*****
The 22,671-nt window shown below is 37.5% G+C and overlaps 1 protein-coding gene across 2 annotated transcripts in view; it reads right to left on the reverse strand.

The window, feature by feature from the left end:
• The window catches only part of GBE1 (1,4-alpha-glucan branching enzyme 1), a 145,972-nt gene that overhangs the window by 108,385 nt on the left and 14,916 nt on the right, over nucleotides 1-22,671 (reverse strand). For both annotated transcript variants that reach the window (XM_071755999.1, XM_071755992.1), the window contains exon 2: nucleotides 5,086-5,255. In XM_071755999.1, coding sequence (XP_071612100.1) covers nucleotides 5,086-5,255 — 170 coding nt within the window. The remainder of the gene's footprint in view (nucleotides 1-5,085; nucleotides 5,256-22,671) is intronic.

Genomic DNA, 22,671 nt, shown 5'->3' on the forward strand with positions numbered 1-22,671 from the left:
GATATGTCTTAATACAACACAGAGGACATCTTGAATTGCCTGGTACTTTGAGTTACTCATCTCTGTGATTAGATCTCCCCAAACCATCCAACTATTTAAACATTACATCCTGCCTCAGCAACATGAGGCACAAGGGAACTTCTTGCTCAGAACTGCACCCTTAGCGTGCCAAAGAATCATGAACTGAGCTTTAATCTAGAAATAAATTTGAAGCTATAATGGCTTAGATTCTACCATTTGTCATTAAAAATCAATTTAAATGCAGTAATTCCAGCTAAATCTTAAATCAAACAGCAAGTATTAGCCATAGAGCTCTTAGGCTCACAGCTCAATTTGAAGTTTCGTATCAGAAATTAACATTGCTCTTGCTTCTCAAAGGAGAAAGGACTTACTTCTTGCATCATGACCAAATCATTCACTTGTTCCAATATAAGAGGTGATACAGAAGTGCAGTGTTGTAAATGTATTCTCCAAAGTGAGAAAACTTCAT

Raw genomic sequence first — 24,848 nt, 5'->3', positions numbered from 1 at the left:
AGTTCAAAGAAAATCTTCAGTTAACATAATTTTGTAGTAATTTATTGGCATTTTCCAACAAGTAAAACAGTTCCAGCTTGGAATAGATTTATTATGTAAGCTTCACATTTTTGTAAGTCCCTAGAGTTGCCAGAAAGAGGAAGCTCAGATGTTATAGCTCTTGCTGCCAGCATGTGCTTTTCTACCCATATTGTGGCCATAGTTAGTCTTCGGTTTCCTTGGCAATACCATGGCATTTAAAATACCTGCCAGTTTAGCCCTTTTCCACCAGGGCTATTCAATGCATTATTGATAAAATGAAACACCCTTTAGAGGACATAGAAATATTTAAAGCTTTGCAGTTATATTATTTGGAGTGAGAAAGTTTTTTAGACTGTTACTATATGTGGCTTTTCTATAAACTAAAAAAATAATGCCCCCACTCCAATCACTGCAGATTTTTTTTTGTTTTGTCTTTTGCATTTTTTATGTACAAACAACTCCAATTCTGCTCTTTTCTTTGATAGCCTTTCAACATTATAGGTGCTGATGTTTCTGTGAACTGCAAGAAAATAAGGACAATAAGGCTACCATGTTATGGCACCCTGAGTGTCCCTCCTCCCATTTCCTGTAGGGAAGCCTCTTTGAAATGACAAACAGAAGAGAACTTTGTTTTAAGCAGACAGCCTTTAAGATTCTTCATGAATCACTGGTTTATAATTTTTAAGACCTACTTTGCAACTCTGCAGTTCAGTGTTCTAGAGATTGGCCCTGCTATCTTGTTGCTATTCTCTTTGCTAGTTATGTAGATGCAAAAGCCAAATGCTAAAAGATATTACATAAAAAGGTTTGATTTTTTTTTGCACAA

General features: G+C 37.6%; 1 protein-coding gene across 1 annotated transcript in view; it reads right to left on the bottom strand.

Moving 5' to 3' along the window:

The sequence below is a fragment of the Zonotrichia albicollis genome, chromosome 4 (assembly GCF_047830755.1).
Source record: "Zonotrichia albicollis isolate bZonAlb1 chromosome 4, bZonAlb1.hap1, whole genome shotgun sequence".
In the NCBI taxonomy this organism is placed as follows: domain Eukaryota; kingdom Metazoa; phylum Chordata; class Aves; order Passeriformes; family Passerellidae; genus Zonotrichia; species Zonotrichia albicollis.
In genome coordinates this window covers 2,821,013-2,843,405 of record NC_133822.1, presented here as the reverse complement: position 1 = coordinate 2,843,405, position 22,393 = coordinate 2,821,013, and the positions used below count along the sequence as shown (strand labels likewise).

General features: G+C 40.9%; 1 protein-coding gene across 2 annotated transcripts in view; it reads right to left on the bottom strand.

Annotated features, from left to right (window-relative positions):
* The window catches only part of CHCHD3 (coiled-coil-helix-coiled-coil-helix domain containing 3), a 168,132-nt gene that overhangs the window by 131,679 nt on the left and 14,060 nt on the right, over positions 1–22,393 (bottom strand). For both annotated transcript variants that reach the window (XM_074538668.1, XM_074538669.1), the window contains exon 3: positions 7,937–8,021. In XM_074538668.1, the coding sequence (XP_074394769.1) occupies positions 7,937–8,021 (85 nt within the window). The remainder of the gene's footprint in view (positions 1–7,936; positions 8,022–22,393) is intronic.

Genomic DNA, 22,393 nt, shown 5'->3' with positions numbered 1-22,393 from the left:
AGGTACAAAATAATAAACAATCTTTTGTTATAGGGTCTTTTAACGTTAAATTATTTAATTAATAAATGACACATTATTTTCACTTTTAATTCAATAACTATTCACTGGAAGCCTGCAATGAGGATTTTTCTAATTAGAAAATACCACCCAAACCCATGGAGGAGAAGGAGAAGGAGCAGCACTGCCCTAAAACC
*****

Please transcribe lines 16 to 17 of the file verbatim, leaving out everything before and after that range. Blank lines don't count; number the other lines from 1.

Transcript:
* The window catches only part of CHCHD3 (coiled-coil-helix-coiled-coil-helix domain containing 3), a 168,132-nt gene that overhangs the window by 131,679 nt on the left and 14,060 nt on the right, over positions 1–22,393 (bottom strand). For both annotated transcript variants that reach the window (XM_074538668.1, XM_074538669.1), the window contains exon 3: positions 7,937–8,021. In XM_074538668.1, the coding sequence (XP_074394769.1) occupies positions 7,937–8,021 (85 nt within the window). The remainder of the gene's footprint in view (positions 1–7,936; positions 8,022–22,393) is intronic.

Genomic DNA, 22,393 nt, shown 5'->3' with positions numbered 1-22,393 from the left: